PITTSBURGH — Two complaints parents have about homework are: There’s too much and there’s too little.
In a report released March 18 from the Brown Center on Education Policy at Brookings Institution in Washington, D.C., senior fellow Tom Loveless says those who think there is too little homework have the more common complaint.
But he adds that those complaining about too much homework get most of the attention.
“The homework horror stories need to be read in a proper perspective,” he wrote. “They seem to originate from the very personal discontents of a small group of parents. They do not reflect the experience of the average family with school-age children.”
“The homework load has been pretty stable over the last two to three decades,” he said in an interview.
Both the National PTA and the National Education Association favor the rule-of-thumb limiting homework in all subjects to 10 minutes times the grade level. Thus, a first grader should have no more than 10 minutes of homework a night, a sixth grader up to 60 minutes, and a high school senior up to two hours.
Issue of quality
The Brookings report doesn’t address homework quality, a topic of many studies.
Alan Lesgold, dean of the School of Education at the University of Pittsburgh, summarized the studies this way:
“Bottom line is that it depends heavily on the quality of the assignment, the extent of quick feedback, whether the student is motivated to do it, and possibly whether there is support outside of school, especially for the kind of big projects that can be demanding of a lot of parent time that may be less available when the parents are working multiple minimum-wage jobs.”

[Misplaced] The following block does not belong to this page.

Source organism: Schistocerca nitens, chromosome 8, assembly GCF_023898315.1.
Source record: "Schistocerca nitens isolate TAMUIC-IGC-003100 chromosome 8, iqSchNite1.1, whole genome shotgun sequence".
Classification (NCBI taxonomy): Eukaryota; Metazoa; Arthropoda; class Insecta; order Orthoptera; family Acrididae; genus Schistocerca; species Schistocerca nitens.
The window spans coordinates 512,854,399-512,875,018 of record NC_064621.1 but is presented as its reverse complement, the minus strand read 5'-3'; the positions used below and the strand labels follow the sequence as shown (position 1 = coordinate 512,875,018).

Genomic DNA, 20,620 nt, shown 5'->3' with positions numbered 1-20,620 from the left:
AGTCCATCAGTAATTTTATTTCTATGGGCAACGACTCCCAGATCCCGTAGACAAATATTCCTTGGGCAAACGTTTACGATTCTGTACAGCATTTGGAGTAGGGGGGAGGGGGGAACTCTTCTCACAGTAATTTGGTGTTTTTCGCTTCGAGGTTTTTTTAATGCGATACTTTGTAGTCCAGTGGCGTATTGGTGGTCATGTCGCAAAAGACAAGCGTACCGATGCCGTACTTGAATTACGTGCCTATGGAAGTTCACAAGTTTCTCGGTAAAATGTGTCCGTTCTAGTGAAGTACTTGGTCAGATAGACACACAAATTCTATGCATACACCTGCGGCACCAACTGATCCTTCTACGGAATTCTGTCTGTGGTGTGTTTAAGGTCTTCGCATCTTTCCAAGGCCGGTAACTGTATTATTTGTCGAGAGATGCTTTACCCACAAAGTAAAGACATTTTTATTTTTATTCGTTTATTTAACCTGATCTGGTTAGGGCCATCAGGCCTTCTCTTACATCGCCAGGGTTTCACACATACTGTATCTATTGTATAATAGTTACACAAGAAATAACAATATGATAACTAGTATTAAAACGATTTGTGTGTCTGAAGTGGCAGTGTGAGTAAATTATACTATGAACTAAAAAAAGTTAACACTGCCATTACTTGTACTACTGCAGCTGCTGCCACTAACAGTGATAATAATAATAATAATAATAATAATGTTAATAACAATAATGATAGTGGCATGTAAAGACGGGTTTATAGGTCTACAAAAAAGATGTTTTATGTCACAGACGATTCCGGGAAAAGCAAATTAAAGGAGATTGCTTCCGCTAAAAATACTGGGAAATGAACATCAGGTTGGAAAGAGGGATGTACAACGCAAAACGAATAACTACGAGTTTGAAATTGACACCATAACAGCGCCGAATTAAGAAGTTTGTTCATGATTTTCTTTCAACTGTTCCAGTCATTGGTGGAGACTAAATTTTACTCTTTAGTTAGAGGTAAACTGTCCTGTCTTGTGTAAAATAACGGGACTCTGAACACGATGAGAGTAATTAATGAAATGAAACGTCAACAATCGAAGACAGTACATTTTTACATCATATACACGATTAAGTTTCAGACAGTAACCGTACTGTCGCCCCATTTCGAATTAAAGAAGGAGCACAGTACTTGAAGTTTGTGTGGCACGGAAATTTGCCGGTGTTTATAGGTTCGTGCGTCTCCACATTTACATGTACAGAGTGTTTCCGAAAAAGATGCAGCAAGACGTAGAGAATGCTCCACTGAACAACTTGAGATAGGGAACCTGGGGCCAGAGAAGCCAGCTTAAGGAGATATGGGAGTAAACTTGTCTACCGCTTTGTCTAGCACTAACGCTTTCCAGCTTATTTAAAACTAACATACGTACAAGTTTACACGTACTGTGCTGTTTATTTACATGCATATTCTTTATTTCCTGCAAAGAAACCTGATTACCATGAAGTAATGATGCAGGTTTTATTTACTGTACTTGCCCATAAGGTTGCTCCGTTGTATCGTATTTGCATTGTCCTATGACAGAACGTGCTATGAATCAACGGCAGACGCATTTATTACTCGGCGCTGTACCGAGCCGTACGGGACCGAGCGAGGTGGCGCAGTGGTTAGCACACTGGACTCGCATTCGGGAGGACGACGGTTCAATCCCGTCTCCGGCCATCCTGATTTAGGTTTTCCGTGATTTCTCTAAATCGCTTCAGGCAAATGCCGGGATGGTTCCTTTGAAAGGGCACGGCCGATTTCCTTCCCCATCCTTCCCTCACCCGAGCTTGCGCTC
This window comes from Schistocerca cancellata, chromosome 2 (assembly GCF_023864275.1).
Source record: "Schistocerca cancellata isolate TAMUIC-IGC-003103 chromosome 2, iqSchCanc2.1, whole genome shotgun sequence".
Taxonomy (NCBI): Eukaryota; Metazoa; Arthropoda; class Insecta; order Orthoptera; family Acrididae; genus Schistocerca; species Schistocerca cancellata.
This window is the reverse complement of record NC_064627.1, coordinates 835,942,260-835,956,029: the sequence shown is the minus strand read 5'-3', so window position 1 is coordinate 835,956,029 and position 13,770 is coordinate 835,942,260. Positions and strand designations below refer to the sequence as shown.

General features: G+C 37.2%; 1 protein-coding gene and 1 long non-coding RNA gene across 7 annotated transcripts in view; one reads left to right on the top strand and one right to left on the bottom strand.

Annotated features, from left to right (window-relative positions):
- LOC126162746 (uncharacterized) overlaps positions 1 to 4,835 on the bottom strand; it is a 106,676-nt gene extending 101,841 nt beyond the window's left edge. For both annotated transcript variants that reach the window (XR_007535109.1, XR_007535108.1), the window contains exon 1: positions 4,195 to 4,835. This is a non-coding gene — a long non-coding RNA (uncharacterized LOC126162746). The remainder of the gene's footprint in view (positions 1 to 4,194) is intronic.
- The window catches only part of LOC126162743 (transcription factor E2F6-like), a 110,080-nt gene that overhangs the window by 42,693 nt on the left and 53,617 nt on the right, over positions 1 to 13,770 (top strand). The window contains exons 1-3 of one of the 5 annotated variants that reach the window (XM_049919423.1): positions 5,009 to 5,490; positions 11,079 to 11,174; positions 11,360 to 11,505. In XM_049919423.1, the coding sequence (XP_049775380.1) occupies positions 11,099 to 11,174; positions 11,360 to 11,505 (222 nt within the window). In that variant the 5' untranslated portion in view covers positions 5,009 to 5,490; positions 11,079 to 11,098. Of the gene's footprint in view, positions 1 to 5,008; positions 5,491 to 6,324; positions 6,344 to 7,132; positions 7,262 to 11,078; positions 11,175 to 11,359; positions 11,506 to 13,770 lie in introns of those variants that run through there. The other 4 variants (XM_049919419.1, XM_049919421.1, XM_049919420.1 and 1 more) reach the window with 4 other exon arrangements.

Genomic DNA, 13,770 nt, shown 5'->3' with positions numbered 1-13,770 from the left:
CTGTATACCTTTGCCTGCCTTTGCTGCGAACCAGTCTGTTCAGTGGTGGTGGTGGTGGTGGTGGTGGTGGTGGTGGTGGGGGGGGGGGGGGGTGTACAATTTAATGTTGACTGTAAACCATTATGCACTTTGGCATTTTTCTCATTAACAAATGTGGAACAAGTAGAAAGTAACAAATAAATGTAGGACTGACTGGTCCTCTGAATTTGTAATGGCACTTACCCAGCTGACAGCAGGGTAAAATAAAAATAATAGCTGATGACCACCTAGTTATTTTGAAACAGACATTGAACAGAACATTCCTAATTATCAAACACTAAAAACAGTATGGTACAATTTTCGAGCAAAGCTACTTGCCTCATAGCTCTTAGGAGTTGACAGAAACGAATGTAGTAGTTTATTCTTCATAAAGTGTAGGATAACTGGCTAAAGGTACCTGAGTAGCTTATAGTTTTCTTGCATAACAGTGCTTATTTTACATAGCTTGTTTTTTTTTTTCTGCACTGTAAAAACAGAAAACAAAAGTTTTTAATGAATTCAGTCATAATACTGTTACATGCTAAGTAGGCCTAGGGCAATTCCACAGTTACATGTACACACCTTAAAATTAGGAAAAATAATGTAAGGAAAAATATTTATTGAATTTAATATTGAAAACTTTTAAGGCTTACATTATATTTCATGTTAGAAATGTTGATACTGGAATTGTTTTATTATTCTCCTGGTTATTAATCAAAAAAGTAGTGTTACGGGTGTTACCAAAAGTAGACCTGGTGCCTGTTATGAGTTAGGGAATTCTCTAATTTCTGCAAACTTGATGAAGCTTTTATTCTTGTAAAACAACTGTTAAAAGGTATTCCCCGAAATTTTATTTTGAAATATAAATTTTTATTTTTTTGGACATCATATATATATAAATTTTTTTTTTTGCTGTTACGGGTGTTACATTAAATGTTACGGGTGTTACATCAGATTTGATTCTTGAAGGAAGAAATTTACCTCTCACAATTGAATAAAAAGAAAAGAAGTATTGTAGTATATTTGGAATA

Loveless based his conclusions on data from three surveys: a student survey that was part of the National Assessment of Educational Progress, also known as NAEP or the Nation’s Report Card; a MetLife annual survey of parents and students; and a survey of college freshmen by the Higher Education Research Institute at UCLA.
In the 2012 college freshmen survey, students were asked how much time they spent per week on various activities in their last year of high school. Nearly two-thirds said they spent six or more hours a week socializing with friends.
But only 38.4 percent spent that same amount of time on studying or homework their last year in high school. Homework came in behind not only socializing but also exercise or sports as well as working for pay.
That percentage is less than in 1986, when 49.5 percent of college freshmen said they spent six or more hours a week studying and doing homework in their last year of high school.
“When I give this talk and show the college freshman data to college professors, they gasp and they all nod their heads, like, ‘We thought there was a problem,’ ” Loveless said.